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Business trends

Big pay and acquisitions catch on as Japan fights for AI talent

Sony and Docomo among employers offering premium salaries for tech jobs

Students at Konan University in Kobe experiment with robots that use artificial intelligence to perform comedy acts. AI talent is in demand in Japan. (Photo by Hiromasa Matsuura)

TOKYO -- Japanese companies are spending more money to secure the best and the brightest in fields like artificial intelligence as the hunt for highly skilled tech workers grows more challenging.

Among them is Sony, which plans to pay standout new hires in technology up to 20% more starting this fiscal year.

"The environment has clearly changed over the last two or three years as more companies are willing to pay big salaries for employees with specialized skills," a Sony human resources officer said of the initiative.

Demand for AI engineers, data scientists and cybersecurity experts is surging across industries, overwhelming supply. Japan was short 220,000 information technology workers in 2018, data from the Ministry of Economy, Trade and Industry shows. In 2030, the ministry sees unfilled positions for 550,000 workers in cutting-edge IT subfields alone.

Companies are increasingly looking outside their organizations for such talent, and many are dangling generous terms. Wireless carrier NTT Docomo will recruit workers with AI and other expertise starting this summer, offering up to 30 million yen ($276,900) -- more than triple the average annual pay at the company.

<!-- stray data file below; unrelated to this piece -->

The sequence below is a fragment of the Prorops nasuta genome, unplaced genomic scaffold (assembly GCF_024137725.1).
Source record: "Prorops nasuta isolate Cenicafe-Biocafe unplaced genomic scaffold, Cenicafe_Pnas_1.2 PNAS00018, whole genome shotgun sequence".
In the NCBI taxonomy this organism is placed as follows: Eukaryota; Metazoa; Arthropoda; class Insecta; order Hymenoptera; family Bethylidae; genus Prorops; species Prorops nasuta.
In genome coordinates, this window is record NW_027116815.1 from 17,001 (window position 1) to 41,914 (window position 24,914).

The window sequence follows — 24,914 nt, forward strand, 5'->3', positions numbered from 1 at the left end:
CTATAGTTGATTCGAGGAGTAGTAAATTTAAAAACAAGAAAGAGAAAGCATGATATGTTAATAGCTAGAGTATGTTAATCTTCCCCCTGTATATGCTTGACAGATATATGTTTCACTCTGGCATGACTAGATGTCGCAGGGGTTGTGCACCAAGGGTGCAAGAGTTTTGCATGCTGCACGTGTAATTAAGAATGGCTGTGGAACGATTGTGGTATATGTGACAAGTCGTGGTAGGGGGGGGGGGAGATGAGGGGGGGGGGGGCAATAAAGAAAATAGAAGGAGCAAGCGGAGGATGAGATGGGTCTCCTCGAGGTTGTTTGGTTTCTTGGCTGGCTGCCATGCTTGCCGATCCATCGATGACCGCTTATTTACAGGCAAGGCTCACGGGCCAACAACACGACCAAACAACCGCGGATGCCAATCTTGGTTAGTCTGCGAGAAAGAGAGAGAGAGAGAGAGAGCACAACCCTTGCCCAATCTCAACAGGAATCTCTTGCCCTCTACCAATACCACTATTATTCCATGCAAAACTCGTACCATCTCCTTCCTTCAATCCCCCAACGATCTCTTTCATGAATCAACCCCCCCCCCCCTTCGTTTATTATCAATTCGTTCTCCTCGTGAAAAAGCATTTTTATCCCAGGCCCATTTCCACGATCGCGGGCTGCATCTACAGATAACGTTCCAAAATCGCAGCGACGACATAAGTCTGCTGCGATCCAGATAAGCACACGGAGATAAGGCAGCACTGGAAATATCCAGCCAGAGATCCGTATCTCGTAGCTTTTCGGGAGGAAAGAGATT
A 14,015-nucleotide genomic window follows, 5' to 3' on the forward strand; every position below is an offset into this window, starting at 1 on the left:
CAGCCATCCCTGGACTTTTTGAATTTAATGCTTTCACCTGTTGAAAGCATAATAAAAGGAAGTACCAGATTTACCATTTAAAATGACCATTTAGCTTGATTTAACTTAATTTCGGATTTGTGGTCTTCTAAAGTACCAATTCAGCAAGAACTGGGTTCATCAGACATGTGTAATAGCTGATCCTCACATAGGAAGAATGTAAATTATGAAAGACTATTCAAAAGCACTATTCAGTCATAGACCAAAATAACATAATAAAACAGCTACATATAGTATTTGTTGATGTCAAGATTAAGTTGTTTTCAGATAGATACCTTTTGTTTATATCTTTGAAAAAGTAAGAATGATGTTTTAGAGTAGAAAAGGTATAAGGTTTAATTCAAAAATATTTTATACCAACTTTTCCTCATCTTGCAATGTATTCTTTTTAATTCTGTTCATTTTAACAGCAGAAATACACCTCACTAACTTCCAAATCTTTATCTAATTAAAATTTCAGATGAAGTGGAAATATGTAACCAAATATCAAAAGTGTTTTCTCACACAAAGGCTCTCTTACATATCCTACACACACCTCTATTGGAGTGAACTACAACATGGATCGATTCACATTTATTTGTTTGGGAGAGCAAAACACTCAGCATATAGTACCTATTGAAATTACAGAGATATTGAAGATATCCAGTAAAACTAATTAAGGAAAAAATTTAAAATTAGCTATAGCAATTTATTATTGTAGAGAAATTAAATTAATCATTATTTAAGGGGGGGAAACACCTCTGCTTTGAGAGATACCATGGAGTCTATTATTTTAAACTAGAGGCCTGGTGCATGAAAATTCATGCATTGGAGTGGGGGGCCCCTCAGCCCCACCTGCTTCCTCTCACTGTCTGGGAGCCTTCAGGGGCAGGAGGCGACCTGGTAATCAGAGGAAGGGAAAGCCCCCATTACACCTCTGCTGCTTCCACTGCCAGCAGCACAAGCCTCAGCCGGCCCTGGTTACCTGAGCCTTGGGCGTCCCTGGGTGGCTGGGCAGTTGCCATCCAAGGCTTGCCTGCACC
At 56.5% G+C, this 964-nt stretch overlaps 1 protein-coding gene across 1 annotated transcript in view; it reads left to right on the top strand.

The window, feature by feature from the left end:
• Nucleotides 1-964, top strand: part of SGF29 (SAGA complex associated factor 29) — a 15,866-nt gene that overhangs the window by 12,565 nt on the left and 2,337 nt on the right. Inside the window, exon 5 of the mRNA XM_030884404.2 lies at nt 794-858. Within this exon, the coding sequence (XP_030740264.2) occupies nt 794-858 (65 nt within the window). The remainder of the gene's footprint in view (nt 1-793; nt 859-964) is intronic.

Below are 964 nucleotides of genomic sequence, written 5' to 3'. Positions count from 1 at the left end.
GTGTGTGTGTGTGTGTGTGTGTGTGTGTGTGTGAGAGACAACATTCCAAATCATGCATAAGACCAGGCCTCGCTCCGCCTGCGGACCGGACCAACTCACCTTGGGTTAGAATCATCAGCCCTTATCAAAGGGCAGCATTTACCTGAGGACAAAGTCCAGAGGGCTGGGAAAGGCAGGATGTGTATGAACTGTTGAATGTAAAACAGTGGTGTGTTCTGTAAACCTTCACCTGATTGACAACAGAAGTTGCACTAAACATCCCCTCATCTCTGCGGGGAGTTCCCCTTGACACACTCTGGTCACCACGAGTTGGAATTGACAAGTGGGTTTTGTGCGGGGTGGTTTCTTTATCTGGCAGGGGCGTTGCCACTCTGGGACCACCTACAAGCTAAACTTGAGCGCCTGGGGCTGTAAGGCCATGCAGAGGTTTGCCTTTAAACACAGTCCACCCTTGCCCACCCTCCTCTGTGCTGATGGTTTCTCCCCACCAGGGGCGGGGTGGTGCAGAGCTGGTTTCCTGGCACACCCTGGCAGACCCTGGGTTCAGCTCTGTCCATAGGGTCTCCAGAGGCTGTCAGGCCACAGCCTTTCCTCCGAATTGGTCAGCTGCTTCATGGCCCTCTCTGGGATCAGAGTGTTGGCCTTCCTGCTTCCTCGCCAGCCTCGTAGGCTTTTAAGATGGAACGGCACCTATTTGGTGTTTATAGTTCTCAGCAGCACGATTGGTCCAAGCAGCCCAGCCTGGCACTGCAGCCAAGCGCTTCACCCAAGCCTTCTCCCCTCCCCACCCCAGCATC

These jobs will be on annual contracts, and compensation will be set on an individual basis. Current Docomo employees will be invited to apply as well.

Specialized workers in short supply, such as data analysts and system engineers, command higher remuneration. Data scientists and data analysts changing jobs were set to make 8 million yen to 15 million yen a year at their new positions in 2018, according to recruitment consultancy Robert Walters Japan. The upper end of this range jumped about 4 million yen, or more than 30%, from 2016.

Similarly, the higher end of the range for system development project managers increased 1 million yen, or about 7%, in just two years. Pay will likely continue climbing at least 10% to 20%, Robert Walters Japan predicts.

Acquisitions present another way of securing tech talent. A subsidiary of electronics maker Kyocera, Kyocera Communication Systems, acquired Tokyo AI developer Rist in January. Rist develops algorithms that use deep learning and machine learning to analyze images and data. Advertising agency Dentsu has also bought an AI startup.

"Having a company with AI expertise as a subsidiary confers an advantage," said Norihiro Kuretani, a Dentsu executive officer.

But retaining tech talent poses another challenge, especially at companies where digital technology represents a new departure. New hires may choose to work elsewhere if they feel that management does not appreciate the importance of IT operations.

In a 2017 survey of attitudes among global CEOs, professional services group PricewaterhouseCoopers found that Japanese chief executives ranked lowest among their peers in the priority they place on strengthening digital and technology operations.

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